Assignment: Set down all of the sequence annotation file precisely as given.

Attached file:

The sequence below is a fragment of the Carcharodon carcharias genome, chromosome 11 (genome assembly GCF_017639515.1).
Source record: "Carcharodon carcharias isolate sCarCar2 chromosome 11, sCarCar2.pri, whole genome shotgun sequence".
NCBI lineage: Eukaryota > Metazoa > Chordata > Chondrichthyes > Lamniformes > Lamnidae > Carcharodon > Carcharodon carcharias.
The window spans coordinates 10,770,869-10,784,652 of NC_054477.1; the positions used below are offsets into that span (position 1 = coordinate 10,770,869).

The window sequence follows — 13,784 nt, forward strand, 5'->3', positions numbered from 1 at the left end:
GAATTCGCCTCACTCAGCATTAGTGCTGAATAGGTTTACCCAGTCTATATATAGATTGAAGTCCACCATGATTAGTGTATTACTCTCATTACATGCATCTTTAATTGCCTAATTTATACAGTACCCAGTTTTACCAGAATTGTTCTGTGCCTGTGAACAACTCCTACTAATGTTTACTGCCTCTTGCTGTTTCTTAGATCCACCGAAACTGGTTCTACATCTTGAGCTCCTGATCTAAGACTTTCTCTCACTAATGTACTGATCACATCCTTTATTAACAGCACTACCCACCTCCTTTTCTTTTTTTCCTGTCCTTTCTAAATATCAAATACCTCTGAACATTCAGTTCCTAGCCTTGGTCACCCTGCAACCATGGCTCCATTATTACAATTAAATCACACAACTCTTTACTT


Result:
The sequence below is a fragment of the Carcharodon carcharias genome, chromosome 11 (genome assembly GCF_017639515.1).
Source record: "Carcharodon carcharias isolate sCarCar2 chromosome 11, sCarCar2.pri, whole genome shotgun sequence".
NCBI lineage: Eukaryota > Metazoa > Chordata > Chondrichthyes > Lamniformes > Lamnidae > Carcharodon > Carcharodon carcharias.
The window spans coordinates 10,770,869-10,784,652 of NC_054477.1; the positions used below are offsets into that span (position 1 = coordinate 10,770,869).

The window sequence follows — 13,784 nt, forward strand, 5'->3', positions numbered from 1 at the left end:
GAATTCGCCTCACTCAGCATTAGTGCTGAATAGGTTTACCCAGTCTATATATAGATTGAAGTCCACCATGATTAGTGTATTACTCTCATTACATGCATCTTTAATTGCCTAATTTATACAGTACCCAGTTTTACCAGAATTGTTCTGTGCCTGTGAACAACTCCTACTAATGTTTACTGCCTCTTGCTGTTTCTTAGATCCACCGAAACTGGTTCTACATCTTGAGCTCCTGATCTAAGACTTTCTCTCACTAATGTACTGATCACATCCTTTATTAACAGCACTACCCACCTCCTTTTCTTTTTTTCCTGTCCTTTCTAAATATCAAATACCTCTGAACATTCAGTTCCTAGCCTTGGTCACCCTGCAACCATGGCTCCATTATTACAATTAAATCACACAACTCTTTACTT